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Clayton: Coordination Needed to Address Food Crisis

On returning from a recent trip to a famine refugee camp on the Kenya-Somalia border, Dr. Bill Frist, former Senate Majority Leader from Tennessee, commented that the Horn of Africa is undergoing the most acute food-security emergency in the past 25 years. He noted that the response to the crisis is improving globally but expressed concern that the magnitude of the problem vastly exceeds the supplies.

These concerns are valid and require immediate action on behalf of the Obama administration, Congress and the private sector to improve conditions and save lives.

The crisis is severe, particularly in Somalia, a country caught in the crossfire of a severe drought and the inflation of food costs complicated by violence. Many Somalis have been forced to flee to refugee camps in neighboring Kenya and Ethiopia, desperately searching for food. But crowding in these camps has resulted in sickness, disease and death. American officials have reported that countless other Somalis are being forcibly held against their will, preventing them from fleeing to areas where food possibly exists. As a result, 29,000 children have died in just the past 90 days.

This famine is man-made and indeed a complicated situation — but not without solutions.

To combat this growing crisis, we need to take immediate action to get food into the hands and mouths of those who need it, using traditional and nontraditional means. The U.S. government this fiscal year has provided more than $360 million to respond to the drought and is seeking various ways to address the crisis. However, much more coordination through international organizations is needed.

We need to challenge the administration, Congress and the private sector to respond urgently and appropriately to the desperation of millions of people suffering in the Horn of Africa. America should take the same determined, coordinated leadership in this famine situation as we have taken in Libya but through peaceful means.

As we work to address the immediate needs, we also must work to find long-term solutions that will enable developing countries, such as those affected, to sustain their own agricultural development. As Jacques Diouf, director-general of the U.N.’s Food and Agriculture Organization, has said, “If we want to avoid future famine and food insecurity crises in the region, countries and the international community urgently need to bolster the agriculture sector and accelerate investment in rural development.”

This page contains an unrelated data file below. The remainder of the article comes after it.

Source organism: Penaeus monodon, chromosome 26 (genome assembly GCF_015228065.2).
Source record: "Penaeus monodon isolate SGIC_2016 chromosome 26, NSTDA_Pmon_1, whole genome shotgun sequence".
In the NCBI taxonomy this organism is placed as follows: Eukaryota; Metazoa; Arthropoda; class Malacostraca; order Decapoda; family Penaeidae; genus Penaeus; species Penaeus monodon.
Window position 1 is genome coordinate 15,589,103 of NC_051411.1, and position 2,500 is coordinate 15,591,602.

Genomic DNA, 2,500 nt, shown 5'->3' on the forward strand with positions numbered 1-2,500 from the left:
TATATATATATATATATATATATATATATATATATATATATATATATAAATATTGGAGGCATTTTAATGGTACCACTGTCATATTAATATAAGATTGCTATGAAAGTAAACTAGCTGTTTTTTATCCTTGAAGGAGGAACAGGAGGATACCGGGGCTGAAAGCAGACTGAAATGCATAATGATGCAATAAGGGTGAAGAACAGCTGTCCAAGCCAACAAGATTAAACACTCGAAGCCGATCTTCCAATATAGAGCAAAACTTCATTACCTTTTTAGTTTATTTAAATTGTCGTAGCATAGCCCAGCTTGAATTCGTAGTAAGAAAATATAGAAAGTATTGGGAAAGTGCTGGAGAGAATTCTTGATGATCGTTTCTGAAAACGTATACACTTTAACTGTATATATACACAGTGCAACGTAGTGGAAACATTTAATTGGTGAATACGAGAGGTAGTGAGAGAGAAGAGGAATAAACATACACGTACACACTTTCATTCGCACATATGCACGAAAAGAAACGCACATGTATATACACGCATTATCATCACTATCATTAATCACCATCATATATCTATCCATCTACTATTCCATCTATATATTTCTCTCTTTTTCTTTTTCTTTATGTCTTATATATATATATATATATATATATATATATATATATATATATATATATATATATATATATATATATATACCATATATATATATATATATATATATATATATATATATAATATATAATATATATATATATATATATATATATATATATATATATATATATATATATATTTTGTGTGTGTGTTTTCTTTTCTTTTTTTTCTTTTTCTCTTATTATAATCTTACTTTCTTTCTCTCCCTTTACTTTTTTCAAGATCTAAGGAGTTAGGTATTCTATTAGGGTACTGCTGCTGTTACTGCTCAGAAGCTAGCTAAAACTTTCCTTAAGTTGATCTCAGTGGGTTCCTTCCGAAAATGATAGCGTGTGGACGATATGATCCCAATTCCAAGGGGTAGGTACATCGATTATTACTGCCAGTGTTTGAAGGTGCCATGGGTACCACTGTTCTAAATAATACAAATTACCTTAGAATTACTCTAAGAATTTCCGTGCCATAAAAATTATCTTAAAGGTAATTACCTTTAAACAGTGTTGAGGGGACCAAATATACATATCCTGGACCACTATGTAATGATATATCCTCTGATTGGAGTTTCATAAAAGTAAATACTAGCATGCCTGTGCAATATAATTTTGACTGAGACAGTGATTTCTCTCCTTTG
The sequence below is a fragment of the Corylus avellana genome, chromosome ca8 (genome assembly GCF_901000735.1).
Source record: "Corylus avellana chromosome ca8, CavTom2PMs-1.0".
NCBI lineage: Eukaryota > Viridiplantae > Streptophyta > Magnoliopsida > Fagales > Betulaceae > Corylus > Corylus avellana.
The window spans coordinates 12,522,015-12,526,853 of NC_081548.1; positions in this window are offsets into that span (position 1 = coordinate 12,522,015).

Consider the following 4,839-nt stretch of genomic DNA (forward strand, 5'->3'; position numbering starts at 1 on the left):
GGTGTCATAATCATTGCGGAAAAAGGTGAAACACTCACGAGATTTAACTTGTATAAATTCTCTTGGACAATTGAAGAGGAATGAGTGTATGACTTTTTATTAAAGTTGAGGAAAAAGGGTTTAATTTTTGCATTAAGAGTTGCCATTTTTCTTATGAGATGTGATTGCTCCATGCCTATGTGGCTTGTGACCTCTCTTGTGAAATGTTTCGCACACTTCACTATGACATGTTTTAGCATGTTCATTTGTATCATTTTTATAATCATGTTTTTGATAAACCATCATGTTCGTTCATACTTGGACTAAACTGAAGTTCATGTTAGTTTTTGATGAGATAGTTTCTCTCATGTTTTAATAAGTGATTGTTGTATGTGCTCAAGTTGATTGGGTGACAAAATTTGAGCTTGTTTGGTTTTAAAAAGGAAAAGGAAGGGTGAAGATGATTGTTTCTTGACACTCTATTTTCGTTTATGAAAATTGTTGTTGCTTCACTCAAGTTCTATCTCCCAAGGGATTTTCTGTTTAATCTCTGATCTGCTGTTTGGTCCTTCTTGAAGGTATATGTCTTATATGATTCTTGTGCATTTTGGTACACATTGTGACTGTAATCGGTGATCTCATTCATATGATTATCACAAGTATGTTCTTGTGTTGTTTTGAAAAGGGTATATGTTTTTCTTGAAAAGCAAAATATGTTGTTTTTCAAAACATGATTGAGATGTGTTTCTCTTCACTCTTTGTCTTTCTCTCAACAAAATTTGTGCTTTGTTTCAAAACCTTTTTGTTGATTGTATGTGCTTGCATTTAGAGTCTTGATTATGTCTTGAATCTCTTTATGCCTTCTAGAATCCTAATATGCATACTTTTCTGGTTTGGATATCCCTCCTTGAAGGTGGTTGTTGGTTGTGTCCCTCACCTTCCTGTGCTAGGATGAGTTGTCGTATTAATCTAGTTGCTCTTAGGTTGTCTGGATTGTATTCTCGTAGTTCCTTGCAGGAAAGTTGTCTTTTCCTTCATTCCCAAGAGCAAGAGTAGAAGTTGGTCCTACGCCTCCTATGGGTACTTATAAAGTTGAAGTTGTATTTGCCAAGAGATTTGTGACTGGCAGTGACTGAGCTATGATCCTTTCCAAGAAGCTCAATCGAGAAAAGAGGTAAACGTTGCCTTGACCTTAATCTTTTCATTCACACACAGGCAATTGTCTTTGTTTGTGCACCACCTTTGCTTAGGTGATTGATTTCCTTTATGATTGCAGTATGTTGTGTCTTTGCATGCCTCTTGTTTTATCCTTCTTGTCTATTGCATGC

Right now, rules and regulations governing food production, trade and marketing, as well as limits on technology, are needlessly constricting supply worldwide.

For example, in the past year alone, palm oil companies from Southeast Asia invested billions in the fledgling palm oil sector in Liberia, with increased food security and prosperity extended throughout the country. But the sustainability criteria promoted by the World Bank undermines these developments by limiting expansion and inevitably raising food prices for all. The result is a dangerous situation with long-term effects, particularly in developing countries.

Meanwhile, critical agricultural development is being beset by policies that are outside the mainstream and do not seek to achieve a balance between regulation and economic development. These policies are ultimately hampering large-scale agricultural development that can help sustain the communities that need sustenance and economic stability the most. More interested in “reforming the system,” these policies and the organizations that support them reflect the dangerous tendency to oppose common-sense solutions in favor of grand visions of the way things “should be.” Meanwhile, people starve.

Similar to President Barack Obama’s deficit commission, the president should leverage the influence of his international stature to bring together experts and leaders who can develop a plan to fix such shortsighted policies in order to allow countries to grow and survive now and in the future.

In famine-affected areas, thousands of people are dying daily. In fact, more people are victims of this famine than all of the reported war casualties for the last two years. I believe that we must do all that is in our power to respond swiftly and appropriately to address the immediate and long-term needs of this situation.

Most urgently, the administration, Congress and the private sector must work together with the international community to get food to those who need it. We also need to make long-term plans and policy changes that will enable developing countries to combat this problem now and in the future.

Eva Clayton is a former Democratic House Member from North Carolina and former assistant director-general of the U.N. Food and Agriculture Organization. She now serves as honorary chairwoman of the Alliance Against Hunger.

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